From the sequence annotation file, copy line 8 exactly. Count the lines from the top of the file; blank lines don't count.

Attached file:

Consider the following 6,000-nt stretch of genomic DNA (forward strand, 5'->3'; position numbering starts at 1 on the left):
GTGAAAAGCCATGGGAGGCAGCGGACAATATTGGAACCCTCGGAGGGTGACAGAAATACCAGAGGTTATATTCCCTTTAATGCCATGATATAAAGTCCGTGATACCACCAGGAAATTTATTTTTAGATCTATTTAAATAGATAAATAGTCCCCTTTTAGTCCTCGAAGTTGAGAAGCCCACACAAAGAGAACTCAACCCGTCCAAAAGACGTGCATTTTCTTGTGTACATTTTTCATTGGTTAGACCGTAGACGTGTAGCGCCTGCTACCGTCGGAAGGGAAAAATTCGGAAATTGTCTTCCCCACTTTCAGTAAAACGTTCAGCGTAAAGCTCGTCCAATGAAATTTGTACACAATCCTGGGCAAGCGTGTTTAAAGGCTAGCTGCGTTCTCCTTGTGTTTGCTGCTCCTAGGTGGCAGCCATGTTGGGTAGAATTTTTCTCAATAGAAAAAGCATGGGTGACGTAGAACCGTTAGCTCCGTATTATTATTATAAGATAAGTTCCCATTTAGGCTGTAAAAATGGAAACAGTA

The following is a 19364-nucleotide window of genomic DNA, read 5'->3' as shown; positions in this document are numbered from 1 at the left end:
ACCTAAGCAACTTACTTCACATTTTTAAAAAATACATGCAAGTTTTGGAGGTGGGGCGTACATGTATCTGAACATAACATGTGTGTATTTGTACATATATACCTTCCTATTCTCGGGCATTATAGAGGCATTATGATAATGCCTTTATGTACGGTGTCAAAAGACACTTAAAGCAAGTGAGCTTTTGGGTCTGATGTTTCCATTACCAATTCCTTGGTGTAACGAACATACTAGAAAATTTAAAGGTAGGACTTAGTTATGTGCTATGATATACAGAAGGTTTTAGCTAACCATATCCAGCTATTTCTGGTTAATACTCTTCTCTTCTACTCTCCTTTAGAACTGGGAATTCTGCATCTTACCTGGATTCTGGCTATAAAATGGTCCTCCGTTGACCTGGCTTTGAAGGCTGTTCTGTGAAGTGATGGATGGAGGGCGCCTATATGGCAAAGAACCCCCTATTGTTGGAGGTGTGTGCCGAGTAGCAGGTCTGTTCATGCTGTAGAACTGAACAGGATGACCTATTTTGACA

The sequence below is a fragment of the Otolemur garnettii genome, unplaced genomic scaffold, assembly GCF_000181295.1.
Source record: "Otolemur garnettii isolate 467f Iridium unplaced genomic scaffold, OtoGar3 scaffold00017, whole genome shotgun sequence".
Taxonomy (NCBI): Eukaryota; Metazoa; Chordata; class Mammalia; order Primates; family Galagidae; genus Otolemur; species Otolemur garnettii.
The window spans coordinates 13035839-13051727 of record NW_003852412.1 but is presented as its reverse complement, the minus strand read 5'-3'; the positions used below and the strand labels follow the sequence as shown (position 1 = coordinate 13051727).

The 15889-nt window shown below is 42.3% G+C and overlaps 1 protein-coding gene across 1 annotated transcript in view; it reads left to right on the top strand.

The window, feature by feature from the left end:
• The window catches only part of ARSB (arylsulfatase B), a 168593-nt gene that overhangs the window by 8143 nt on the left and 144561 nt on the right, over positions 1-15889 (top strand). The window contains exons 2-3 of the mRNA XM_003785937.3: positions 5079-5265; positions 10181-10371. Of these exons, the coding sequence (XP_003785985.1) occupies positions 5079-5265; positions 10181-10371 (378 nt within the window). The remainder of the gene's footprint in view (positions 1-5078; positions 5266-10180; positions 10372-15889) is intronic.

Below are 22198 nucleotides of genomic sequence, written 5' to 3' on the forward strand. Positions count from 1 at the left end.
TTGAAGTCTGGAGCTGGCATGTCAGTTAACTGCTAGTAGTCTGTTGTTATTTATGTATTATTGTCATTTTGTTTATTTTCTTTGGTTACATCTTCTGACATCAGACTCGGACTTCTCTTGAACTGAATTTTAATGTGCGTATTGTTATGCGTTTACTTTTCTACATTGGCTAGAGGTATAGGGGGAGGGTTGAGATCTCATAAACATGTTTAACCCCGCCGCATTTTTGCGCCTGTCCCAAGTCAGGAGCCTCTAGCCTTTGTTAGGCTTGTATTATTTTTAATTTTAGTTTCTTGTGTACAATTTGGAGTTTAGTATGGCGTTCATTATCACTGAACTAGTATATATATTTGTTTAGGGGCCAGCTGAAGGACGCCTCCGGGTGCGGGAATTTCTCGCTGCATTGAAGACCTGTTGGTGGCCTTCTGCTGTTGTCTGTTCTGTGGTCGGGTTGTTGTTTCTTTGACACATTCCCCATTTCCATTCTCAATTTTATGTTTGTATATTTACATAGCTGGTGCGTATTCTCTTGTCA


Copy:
The window spans coordinates 13035839-13051727 of record NW_003852412.1 but is presented as its reverse complement, the minus strand read 5'-3'; the positions used below and the strand labels follow the sequence as shown (position 1 = coordinate 13051727).